Creepy setting lends an eerie intimacy to DTC's 'No Exit'
For all those who attended one of the Displaced Theater Company's performances of Jean Paul Sartre's "No Exit" this weekend, there was, quite literally, no exit. The audience members were warned upon arrival that there would be no leaving whatsoever during the show, a warning that eventually seemed futile given the frightening, riveting intensity of the performance.
Having strolled up the dirt driveway, the play's attendees were greeted on Panarchy's front porch by Sarah Hughes '07 and Daniella Sloane '10, director and "stage help" respectively. Glowing votive candles, a trap door and a steep set of stairs led into the altogether eerie basement, where audience members walked through a door held open by a strangely stoic, tuxedo-clad Nathan Pinsley '07 (the Valet), and found seats on the stone benches bolted around the perimeter of the wall.
"When I realized this year that, as President of DTC, I could do pretty much anything, I decided it was high time for me to put on the play I've been wanting to direct since I translated it terribly from French during high school. So I found the creepiest place on campus, enlisted my most talented (aka crazy) friends, and set to work rehearsing an existentialist nightmare," Hughes explained in the Director's Note.
Panarchy's infamous "tomb room" was absolutely creepy, with its tombstone chairs, pulsing "Law and Order"-esque music and abrasive lighting. Three tattered, overstuffed armchairs and a desk with a large bronze block constituted the setting for the duration of the one-act play.
Occasionally, theater in an unusual locale can feel forced, the setting a mere novelty that does little to enhance the experience. In this case, however, the actors beautifully utilized the dimensions of the limited area. They successfully managed the difficulty of having to perform in the round, occasionally coming so close as to infringe upon the personal space of unsuspecting viewers. Sitting in the confined room in such close proximity to the actors, it felt as if you were not just an observer of the action, but actually trapped in the play's diegetic setting.
And it's a good thing Hughes has some crazy (talented) friends, as Sartre provides plenty of fodder for crazy (talented) antics. "No Exit" finds three complete strangers placed together in a room that is to be their hell for all eternity.
"Two is company, three's a crowd," as the old adage goes, and in "No Exit" we watch Garcin (Peter Rothbard '09), Inez (Rachel Karpf '07), and Estelle (Sarah Overton '07) manipulate each other, driving each other mad until Inez finally spits out the play's ultimate, immortal declaration: "Hell is other people."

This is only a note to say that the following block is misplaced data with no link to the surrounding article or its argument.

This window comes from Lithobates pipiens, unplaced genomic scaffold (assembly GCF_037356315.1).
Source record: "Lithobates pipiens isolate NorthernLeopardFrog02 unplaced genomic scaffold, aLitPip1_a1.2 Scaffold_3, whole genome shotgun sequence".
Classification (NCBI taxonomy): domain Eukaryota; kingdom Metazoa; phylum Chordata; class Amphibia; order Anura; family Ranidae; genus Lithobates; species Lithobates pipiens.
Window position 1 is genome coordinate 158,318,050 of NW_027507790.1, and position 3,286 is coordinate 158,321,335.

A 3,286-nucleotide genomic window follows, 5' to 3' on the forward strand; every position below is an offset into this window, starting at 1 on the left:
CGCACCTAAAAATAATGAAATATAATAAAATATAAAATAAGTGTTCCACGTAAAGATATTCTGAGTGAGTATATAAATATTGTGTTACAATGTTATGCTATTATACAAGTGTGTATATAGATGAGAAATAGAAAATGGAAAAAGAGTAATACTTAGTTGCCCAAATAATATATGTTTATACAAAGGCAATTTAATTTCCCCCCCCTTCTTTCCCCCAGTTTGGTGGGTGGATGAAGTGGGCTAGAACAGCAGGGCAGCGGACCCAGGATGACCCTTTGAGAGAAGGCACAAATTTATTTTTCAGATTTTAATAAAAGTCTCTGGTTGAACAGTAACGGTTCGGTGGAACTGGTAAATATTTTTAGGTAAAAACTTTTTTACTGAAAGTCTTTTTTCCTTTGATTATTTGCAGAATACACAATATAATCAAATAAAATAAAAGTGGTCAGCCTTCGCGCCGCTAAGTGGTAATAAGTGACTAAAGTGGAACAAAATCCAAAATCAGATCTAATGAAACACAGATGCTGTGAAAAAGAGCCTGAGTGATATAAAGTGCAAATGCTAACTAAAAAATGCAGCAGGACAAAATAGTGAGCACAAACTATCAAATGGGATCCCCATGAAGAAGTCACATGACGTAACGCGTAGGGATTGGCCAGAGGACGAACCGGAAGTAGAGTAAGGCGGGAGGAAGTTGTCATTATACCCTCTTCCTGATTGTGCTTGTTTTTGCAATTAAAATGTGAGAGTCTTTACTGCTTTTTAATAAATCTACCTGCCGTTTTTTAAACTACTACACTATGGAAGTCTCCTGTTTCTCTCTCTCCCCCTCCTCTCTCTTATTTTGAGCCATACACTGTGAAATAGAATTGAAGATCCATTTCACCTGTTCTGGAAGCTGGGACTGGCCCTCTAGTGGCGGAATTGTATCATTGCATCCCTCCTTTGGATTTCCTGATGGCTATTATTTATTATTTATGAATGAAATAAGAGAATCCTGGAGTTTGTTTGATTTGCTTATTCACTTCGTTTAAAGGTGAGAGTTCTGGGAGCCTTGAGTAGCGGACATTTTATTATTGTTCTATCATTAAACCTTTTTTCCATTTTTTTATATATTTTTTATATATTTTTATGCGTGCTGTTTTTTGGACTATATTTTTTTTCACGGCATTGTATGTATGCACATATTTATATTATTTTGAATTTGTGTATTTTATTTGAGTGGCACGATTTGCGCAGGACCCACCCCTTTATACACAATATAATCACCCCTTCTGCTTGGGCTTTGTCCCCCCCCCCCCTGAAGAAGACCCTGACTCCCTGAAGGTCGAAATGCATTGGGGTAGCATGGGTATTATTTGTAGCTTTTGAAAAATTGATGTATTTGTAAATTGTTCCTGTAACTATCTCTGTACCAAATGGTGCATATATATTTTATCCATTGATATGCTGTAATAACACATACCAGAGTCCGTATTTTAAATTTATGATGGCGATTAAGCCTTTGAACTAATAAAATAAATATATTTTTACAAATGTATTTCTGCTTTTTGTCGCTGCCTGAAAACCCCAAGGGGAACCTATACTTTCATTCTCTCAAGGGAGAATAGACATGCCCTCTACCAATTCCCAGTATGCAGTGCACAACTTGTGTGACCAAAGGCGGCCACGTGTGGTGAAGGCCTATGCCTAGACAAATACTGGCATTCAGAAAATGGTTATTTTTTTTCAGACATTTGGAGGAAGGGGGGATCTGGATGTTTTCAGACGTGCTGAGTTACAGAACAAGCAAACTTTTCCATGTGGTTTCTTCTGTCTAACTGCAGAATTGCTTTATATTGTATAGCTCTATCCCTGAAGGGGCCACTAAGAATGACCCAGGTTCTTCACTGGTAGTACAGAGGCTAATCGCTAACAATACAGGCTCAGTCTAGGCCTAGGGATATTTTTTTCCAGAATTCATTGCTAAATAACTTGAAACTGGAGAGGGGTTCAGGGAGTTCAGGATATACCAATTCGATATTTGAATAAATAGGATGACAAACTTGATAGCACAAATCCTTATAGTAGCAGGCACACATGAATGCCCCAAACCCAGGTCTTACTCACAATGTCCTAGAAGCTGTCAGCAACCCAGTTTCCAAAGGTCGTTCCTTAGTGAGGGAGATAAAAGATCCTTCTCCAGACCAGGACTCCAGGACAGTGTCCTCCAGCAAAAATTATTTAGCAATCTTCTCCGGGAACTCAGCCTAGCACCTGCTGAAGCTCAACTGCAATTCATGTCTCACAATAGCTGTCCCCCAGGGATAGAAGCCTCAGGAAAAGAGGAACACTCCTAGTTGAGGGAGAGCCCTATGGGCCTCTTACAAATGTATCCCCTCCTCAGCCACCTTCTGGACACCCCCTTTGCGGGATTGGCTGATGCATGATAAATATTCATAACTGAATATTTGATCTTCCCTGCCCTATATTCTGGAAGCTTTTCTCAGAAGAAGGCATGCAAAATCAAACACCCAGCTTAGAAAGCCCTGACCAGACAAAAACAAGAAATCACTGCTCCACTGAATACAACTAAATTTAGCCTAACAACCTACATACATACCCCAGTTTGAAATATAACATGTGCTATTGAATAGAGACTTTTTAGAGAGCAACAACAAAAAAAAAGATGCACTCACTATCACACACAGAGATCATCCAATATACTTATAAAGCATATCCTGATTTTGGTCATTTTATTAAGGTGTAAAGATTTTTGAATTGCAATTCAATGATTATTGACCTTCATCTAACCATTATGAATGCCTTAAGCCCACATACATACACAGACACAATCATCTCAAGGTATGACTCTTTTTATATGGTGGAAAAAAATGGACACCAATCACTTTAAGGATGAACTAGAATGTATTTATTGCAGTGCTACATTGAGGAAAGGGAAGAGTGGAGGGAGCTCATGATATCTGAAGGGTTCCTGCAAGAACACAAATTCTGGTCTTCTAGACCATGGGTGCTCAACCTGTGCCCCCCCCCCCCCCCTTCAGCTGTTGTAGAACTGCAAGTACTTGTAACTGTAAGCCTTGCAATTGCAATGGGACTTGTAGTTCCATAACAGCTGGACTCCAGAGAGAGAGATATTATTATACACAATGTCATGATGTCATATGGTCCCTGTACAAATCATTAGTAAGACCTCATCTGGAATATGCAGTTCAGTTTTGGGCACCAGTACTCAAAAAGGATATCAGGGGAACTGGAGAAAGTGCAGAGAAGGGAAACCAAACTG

While for Sartre's damned it may have been hell being locked in that drawing room forever, their pain was as entertaining and dramatic as an episode of reality television. There is something delightfully, guiltily voyeuristic about watching people unravel one another, and the sinister, intimate space and convincing, effusive acting made it particularly satisfying.
Also satisfying was watching the reactions of other audience members. Because of the nature of the seating arrangement, the audience found themselves face to face not only with the actors, but with each other. The ability to see other people's horrified amusement at what was unfolding before their eyes added an extra dimension of entertainment and interactivity.
Everyone began squirming as soon as Pinsley's "Valet," a kind of devil's minion, arrived onstage. Smirking and deliciously creepy, his eyelids seemed never to move as he successfully made the characters and audience alike cringe. Rothbard was convincing as the "well-beloved brute" Garcin, his shirt peppered with realistically bloody bullet holes, his eyes glinting with determination. The women too were dynamic and effective -- Karpf's "Inez" was abrasive and jealous; Overton's "Estelle" lovely-voiced and vain. The actors clearly took pleasure in tormenting each other, and their energy enlivened the audience, who, by the performance's end, was cackling at Sartre's grotesque wit and the actors' apt characterizations.
This performance truly depicted, as Garcin says in the play, "life without a break." And what a perversly enjoyable depiction it was, to the extent that Hughes had to add an extra performance on Sunday night due to high demand.